Posted on Categories Administrativia, Practical Data Science, Pragmatic Data Science, Pragmatic Machine Learning, ProgrammingTags , , , Leave a comment on Big News: Porting vtreat to Python

Big News: Porting vtreat to Python

We at Win-Vector LLC have some big news.

We are finally porting a streamlined version of our R vtreat variable preparation package to Python.

vtreat is a great system for preparing messy data for supervised machine learning.

The new implementation is based on Pandas, and we are experimenting with pushing the sklearn.pipeline.Pipeline APIs to their limit. In particular we have found the .fit_transform() pattern is a great way to express building up a cross-frame to avoid nested model bias (in this case .fit_transform() != .fit().transform()). There is a bit of difference in how object oriented APIs compose versus how functional APIs compose. We are making an effort to research how to make this an advantage, and not a liability.

The new repository is here. And we have a non-trivial worked classification example. Next up is multinomial classification. After that a few validation suites to prove the two vtreat systems work similarly. And then we have some exciting new capabilities.

The first application is going to be a shortening and streamlining of our current 4 day data science in Python course (while allowing more concrete examples!).

This also means data scientists who use both R and Python will have a few more tools that present similarly in each language.

Posted on Categories Programming, TutorialsTags , , ,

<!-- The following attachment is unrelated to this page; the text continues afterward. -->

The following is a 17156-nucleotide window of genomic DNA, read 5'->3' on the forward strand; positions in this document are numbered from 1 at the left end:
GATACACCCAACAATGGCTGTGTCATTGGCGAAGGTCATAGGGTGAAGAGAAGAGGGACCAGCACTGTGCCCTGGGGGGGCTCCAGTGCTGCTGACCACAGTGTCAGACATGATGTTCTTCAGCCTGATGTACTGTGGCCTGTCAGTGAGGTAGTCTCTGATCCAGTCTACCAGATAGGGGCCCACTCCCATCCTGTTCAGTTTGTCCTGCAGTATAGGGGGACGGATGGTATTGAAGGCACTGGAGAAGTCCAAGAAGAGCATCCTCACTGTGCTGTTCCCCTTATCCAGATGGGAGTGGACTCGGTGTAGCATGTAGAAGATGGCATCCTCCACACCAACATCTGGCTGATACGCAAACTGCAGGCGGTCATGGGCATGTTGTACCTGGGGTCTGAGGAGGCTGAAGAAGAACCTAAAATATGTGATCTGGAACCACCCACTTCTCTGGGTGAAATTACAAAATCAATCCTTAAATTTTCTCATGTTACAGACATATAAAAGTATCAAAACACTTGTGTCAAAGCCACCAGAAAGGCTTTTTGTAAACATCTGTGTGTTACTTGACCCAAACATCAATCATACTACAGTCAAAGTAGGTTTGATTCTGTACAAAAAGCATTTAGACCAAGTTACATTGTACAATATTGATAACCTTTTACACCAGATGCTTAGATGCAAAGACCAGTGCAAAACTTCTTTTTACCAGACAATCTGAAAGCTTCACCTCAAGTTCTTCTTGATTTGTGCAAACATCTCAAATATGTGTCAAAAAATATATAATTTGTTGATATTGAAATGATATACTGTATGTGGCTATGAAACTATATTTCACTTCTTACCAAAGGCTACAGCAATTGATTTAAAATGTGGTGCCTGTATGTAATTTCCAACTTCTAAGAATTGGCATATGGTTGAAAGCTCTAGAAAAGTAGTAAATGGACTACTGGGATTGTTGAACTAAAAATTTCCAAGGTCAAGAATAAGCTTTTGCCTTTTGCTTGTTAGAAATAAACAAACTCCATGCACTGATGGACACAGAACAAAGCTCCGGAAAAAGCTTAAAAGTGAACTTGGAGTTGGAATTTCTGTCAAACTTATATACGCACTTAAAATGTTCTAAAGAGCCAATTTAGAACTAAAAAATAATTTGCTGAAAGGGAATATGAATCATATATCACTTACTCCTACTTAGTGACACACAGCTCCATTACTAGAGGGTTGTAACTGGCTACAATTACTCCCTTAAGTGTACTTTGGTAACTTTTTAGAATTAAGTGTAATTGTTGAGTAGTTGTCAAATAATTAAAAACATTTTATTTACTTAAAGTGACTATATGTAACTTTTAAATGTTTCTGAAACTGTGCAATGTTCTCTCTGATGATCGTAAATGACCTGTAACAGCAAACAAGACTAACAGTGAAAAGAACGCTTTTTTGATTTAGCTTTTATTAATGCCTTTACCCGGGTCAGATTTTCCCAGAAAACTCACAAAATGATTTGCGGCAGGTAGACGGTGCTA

Piping is Method Chaining

What R users now call piping, popularized by Stefan Milton Bache and Hadley Wickham, is inline function application (this is notationally similar to, but distinct from the powerful interprocess communication and concurrency tool introduced to Unix by Douglas McIlroy in 1973). In object oriented languages this sort of notation for function application has been called “method chaining” since the days of Smalltalk (~1972). Let’s take a look at method chaining in Python, in terms of pipe notation.

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Posted on Categories Coding, data science, Programming, StatisticsTags , , , , , , , 12 Comments on Is 10,000 Cells Big?

Is 10,000 Cells Big?

Trick question: is a 10,000 cell numeric data.frame big or small?

In the era of “big data” 10,000 cells is minuscule. Such data could be fit on fewer than 1,000 punched cards (or less than half a box).


Punch card

The joking answer is: it is small when they are selling you the system, but can be considered unfairly large later.

Continue reading Is 10,000 Cells Big?